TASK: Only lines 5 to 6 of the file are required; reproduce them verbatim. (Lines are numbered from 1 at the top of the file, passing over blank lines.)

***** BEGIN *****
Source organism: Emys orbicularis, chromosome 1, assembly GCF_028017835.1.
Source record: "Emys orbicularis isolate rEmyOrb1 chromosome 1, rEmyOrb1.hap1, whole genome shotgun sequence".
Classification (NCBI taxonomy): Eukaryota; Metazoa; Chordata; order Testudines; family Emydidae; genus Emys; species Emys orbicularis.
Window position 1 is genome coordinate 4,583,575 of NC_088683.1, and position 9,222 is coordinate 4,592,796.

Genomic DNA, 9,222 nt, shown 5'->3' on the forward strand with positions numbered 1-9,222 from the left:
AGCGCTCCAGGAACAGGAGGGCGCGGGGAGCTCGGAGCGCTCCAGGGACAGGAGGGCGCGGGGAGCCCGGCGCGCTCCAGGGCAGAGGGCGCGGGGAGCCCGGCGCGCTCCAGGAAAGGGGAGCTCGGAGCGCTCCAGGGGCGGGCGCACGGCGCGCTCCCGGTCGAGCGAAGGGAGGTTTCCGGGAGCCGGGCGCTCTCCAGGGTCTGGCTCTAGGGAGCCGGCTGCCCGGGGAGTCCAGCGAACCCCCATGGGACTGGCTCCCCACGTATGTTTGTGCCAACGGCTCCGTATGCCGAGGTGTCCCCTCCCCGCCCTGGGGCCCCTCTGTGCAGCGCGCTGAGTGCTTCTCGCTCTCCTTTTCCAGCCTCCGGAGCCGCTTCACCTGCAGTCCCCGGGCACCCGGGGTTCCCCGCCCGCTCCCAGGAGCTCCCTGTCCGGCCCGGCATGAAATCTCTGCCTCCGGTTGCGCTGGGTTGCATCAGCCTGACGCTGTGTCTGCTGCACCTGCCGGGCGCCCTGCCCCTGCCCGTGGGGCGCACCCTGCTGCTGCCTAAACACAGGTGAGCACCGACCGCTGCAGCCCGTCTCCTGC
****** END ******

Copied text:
Genomic DNA, 9,222 nt, shown 5'->3' on the forward strand with positions numbered 1-9,222 from the left:
AGCGCTCCAGGAACAGGAGGGCGCGGGGAGCTCGGAGCGCTCCAGGGACAGGAGGGCGCGGGGAGCCCGGCGCGCTCCAGGGCAGAGGGCGCGGGGAGCCCGGCGCGCTCCAGGAAAGGGGAGCTCGGAGCGCTCCAGGGGCGGGCGCACGGCGCGCTCCCGGTCGAGCGAAGGGAGGTTTCCGGGAGCCGGGCGCTCTCCAGGGTCTGGCTCTAGGGAGCCGGCTGCCCGGGGAGTCCAGCGAACCCCCATGGGACTGGCTCCCCACGTATGTTTGTGCCAACGGCTCCGTATGCCGAGGTGTCCCCTCCCCGCCCTGGGGCCCCTCTGTGCAGCGCGCTGAGTGCTTCTCGCTCTCCTTTTCCAGCCTCCGGAGCCGCTTCACCTGCAGTCCCCGGGCACCCGGGGTTCCCCGCCCGCTCCCAGGAGCTCCCTGTCCGGCCCGGCATGAAATCTCTGCCTCCGGTTGCGCTGGGTTGCATCAGCCTGACGCTGTGTCTGCTGCACCTGCCGGGCGCCCTGCCCCTGCCCGTGGGGCGCACCCTGCTGCTGCCTAAACACAGGTGAGCACCGACCGCTGCAGCCCGTCTCCTGC